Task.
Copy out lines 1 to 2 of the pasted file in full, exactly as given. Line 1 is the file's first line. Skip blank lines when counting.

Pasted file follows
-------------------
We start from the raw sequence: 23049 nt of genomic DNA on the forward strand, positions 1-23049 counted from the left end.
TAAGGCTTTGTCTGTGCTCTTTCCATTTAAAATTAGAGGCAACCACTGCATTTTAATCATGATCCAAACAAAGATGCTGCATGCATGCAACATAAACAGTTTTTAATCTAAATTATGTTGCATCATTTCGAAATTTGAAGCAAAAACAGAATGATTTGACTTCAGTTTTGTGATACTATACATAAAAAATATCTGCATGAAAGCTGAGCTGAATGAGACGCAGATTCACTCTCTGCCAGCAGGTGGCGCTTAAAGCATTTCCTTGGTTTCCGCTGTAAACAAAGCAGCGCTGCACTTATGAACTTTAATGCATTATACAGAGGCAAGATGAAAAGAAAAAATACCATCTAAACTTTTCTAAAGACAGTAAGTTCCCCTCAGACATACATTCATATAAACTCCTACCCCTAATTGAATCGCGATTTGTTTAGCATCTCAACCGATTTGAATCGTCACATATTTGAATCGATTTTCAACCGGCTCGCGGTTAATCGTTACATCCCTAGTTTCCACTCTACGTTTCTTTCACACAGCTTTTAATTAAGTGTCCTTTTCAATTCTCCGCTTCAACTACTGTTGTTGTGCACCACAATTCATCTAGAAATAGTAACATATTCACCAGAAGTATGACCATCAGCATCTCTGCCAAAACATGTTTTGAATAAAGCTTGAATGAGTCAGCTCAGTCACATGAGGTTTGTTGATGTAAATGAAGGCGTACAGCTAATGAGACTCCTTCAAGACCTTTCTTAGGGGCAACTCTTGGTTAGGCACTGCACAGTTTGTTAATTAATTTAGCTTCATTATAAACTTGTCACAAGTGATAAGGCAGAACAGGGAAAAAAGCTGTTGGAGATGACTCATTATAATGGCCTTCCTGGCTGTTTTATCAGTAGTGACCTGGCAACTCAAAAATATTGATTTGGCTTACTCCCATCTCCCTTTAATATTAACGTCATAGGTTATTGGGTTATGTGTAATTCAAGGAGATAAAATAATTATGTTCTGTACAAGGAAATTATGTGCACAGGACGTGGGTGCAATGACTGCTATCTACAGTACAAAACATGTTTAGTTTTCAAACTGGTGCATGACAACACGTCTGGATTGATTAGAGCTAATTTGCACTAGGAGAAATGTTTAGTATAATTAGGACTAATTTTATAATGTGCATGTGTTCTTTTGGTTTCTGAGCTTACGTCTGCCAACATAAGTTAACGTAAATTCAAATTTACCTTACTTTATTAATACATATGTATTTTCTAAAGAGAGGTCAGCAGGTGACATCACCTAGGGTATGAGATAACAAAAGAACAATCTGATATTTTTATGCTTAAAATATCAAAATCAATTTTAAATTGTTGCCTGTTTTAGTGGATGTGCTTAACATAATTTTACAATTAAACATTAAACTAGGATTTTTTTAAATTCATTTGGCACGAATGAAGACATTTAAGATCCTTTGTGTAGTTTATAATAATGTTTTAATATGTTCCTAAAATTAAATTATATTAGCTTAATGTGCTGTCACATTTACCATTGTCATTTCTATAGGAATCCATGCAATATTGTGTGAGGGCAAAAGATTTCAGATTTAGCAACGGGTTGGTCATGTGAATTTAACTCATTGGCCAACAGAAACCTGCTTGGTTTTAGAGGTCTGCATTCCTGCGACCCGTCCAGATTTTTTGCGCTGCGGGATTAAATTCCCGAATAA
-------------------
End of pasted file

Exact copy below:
We start from the raw sequence: 23049 nt of genomic DNA on the forward strand, positions 1-23049 counted from the left end.
TAAGGCTTTGTCTGTGCTCTTTCCATTTAAAATTAGAGGCAACCACTGCATTTTAATCATGATCCAAACAAAGATGCTGCATGCATGCAACATAAACAGTTTTTAATCTAAATTATGTTGCATCATTTCGAAATTTGAAGCAAAAACAGAATGATTTGACTTCAGTTTTGTGATACTATACATAAAAAATATCTGCATGAAAGCTGAGCTGAATGAGACGCAGATTCACTCTCTGCCAGCAGGTGGCGCTTAAAGCATTTCCTTGGTTTCCGCTGTAAACAAAGCAGCGCTGCACTTATGAACTTTAATGCATTATACAGAGGCAAGATGAAAAGAAAAAATACCATCTAAACTTTTCTAAAGACAGTAAGTTCCCCTCAGACATACATTCATATAAACTCCTACCCCTAATTGAATCGCGATTTGTTTAGCATCTCAACCGATTTGAATCGTCACATATTTGAATCGATTTTCAACCGGCTCGCGGTTAATCGTTACATCCCTAGTTTCCACTCTACGTTTCTTTCACACAGCTTTTAATTAAGTGTCCTTTTCAATTCTCCGCTTCAACTACTGTTGTTGTGCACCACAATTCATCTAGAAATAGTAACATATTCACCAGAAGTATGACCATCAGCATCTCTGCCAAAACATGTTTTGAATAAAGCTTGAATGAGTCAGCTCAGTCACATGAGGTTTGTTGATGTAAATGAAGGCGTACAGCTAATGAGACTCCTTCAAGACCTTTCTTAGGGGCAACTCTTGGTTAGGCACTGCACAGTTTGTTAATTAATTTAGCTTCATTATAAACTTGTCACAAGTGATAAGGCAGAACAGGGAAAAAAGCTGTTGGAGATGACTCATTATAATGGCCTTCCTGGCTGTTTTATCAGTAGTGACCTGGCAACTCAAAAATATTGATTTGGCTTACTCCCATCTCCCTTTAATATTAACGTCATAGGTTATTGGGTTATGTGTAATTCAAGGAGATAAAATAATTATGTTCTGTACAAGGAAATTATGTGCACAGGACGTGGGTGCAATGACTGCTATCTACAGTACAAAACATGTTTAGTTTTCAAACTGGTGCATGACAACACGTCTGGATTGATTAGAGCTAATTTGCACTAGGAGAAATGTTTAGTATAATTAGGACTAATTTTATAATGTGCATGTGTTCTTTTGGTTTCTGAGCTTACGTCTGCCAACATAAGTTAACGTAAATTCAAATTTACCTTACTTTATTAATACATATGTATTTTCTAAAGAGAGGTCAGCAGGTGACATCACCTAGGGTATGAGATAACAAAAGAACAATCTGATATTTTTATGCTTAAAATATCAAAATCAATTTTAAATTGTTGCCTGTTTTAGTGGATGTGCTTAACATAATTTTACAATTAAACATTAAACTAGGATTTTTTTAAATTCATTTGGCACGAATGAAGACATTTAAGATCCTTTGTGTAGTTTATAATAATGTTTTAATATGTTCCTAAAATTAAATTATATTAGCTTAATGTGCTGTCACATTTACCATTGTCATTTCTATAGGAATCCATGCAATATTGTGTGAGGGCAAAAGATTTCAGATTTAGCAACGGGTTGGTCATGTGAATTTAACTCATTGGCCAACAGAAACCTGCTTGGTTTTAGAGGTCTGCATTCCTGCGACCCGTCCAGATTTTTTGCGCTGCGGGATTAAATTCCCGAATAA